The euro traded quietly on the first day of the week amid the holiday-thinned market. On Tuesday, the euro again came under selling pressure. EUR/USD dropped to 1.0300, the lowest level sinceDecember 2002. In this connection, speculations on its parity level with the US dollar resurfaced among traders. There are a few reasons behind the euro's fall.
The major reason was the fact that the EU reported a deficit in its trade balance. On Monday, Germany unveiled the first deficit for more than 30 years in the trade balance in May in monthly terms. Energy imports sharply increased whereas trade with Russia and China was disrupted. A worse trade balance in Germany drags the whole euro block down.
Currency strategists consider downbeat trade results the most plausible explanation for the euro's decline. Indeed, it means a crucially different macroeconomic environment for the euro block. A double proficit turned into a double deficit.
Therefore, the Eurozone driven by the largest economy of Germany becomes a net importer which creates fundamental pressure on the euro. Apparently, Europe's prospects don't look rosy. Experts at Commerzbank reckon that EUR/USD could slump even below the parity level for a variety of reasons, including gas issues. The crisis in petroleum imports is likely to leave its imprint on theEU economy. In turn, EUR/USD will be able to develop a steady rally provided that the gas crisis is settled.
ECB and euro
Lately, the ECB comes up with hawkish remarks, but it is not enough to support the euro. The regulator is acting sluggishly in normalizing its monetary policy Even if the ECB ventured into the first rate hike and raises the key policy rate to positive values, it is still lagging behind other major central banks. They have already made some moves towards tighter monetary policies. In this context, the euro lacks an advantage over other currencies compared to the period until 2013.
The ECB's obvious hawkish stance has been spotted by analysts and priced in. Later this month,the regulator is expected to raise interest rates by 25 basis points. Market participants are anticipating the same rate hike in September. What will happen next? Further policy decisions will depend on how the central banks manage to tame inflation and how CPIs will slow down in the coming months.
Most experts hardly believe in more aggressive tightening by the ECB. By and large, it doesn'tmatter a lot bearing in mind the US dollar's stunning rally.
The US dollar index is trading at the highest level in almost two decades, aiming to settleabove 106.00. The greenback finds support from cautious market sentiment followingthe long weekend in the US. The king dollar has been reigning on Forex for quite a while. Nevertheless, the US dollar cannot extend its rally indefinitely. Sooner or later, the US dollar is set to reach a peak and retrace downward. Nobody has predicted the level when the US dollar index will level off.
Historically, the greenback used to grow amid three fundamental factors: global inflation of more than 5%, a slowdown in the global economic growth, and joint monetary tightening by influential central banks. The last time when these three factors came together was in 1980.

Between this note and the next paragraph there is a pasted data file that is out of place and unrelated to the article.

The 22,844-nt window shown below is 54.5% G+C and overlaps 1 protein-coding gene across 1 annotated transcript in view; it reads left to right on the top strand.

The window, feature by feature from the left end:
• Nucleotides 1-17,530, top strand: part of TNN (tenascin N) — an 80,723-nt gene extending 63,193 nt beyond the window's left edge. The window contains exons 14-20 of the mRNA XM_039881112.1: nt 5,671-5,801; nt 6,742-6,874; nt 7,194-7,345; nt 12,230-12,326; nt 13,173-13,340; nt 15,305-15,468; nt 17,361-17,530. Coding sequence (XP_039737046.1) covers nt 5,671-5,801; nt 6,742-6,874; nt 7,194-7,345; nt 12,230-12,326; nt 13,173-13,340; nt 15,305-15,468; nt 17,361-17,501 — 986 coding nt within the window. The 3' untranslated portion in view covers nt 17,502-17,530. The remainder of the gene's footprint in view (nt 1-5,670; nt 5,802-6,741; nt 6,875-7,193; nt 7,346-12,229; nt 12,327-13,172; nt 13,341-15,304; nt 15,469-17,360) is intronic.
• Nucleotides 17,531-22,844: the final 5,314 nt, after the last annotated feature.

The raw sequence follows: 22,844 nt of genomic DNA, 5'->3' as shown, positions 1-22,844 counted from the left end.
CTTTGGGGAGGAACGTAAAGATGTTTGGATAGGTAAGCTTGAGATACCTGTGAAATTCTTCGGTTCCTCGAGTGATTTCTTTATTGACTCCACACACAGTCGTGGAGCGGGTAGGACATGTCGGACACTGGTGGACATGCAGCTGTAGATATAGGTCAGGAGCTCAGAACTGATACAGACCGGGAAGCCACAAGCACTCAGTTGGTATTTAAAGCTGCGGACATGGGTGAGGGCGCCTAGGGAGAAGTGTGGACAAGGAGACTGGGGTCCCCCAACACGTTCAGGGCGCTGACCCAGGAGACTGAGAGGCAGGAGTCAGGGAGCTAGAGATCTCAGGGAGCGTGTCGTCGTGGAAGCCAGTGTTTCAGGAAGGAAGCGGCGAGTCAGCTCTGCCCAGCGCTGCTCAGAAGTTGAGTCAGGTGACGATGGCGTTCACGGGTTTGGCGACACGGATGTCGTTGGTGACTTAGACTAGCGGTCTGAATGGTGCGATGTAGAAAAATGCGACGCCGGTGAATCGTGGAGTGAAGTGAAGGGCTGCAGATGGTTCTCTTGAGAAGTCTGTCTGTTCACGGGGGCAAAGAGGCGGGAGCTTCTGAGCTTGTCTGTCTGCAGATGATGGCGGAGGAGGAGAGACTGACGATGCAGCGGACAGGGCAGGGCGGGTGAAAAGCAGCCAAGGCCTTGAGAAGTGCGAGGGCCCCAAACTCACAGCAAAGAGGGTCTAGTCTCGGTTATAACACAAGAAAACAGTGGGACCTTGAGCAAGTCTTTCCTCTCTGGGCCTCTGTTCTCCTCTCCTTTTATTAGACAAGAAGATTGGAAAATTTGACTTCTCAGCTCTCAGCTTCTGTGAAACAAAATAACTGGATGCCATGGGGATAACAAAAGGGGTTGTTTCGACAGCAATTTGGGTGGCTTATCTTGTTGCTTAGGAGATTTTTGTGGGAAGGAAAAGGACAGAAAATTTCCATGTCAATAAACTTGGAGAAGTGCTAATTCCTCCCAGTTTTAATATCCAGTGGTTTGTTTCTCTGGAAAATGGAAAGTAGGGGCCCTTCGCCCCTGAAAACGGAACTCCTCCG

On the back of the ongoing macroeconomic situation in the world's economy, namely, weak economic growth and soaring inflation, the US dollar is set to flex its muscles. A lot of reputable analysts are poised to predict the euro's slump to 1.0200 against the US dollar later this year.
On Tuesday, the British currency was also weighed down by the firm US dollar, though thesterling was not as bruised as the euro. GBP/USD went to around 1.2000. However, the pair is unlikely to break this level at present. Currency strategists at UOB Group rejected this scenario today. They believe the odds are against that GBP/USD will make another test of 1.1970. The currency pair is expected to consolidate between 1.2080 and 1.2170. Notably, the lower border of the expected trading range has been already broken today.
Meanwhile, GBP/USD is following the overall bearish trend. Suggesting their bearish forecastson the sterling, experts at JPMorgan underpin their argument with the fact that inflation in the UK is the highest in G10. Moreover, the UK economic growth would be below the GDP figures of most advanced economies. Domestic jitters are denting the outlook for the pound sterling. The Bank of England will hardly succeed in reducing downward pressure on the British pound.
Among other gloomy prospects for the UK economy is that inflation is unlikely to reach its peak until October. JPMorgan experts reckon that the CPI will approach 11% on year in the autumn. The Bank of England signaled that it is ready to speed up rate hikes and raise the key policy rate by 50 basis points at the nearest meeting. On the other hand, some analysts suggest weighty reasons why the central bank will retain its gradual pace of monetary tightening. In other words, the pound sterling has not a single factor for a gradual recovery. For the time being, the US dollar is extending its stunning rally. So, it is unclear when exactly it will top out.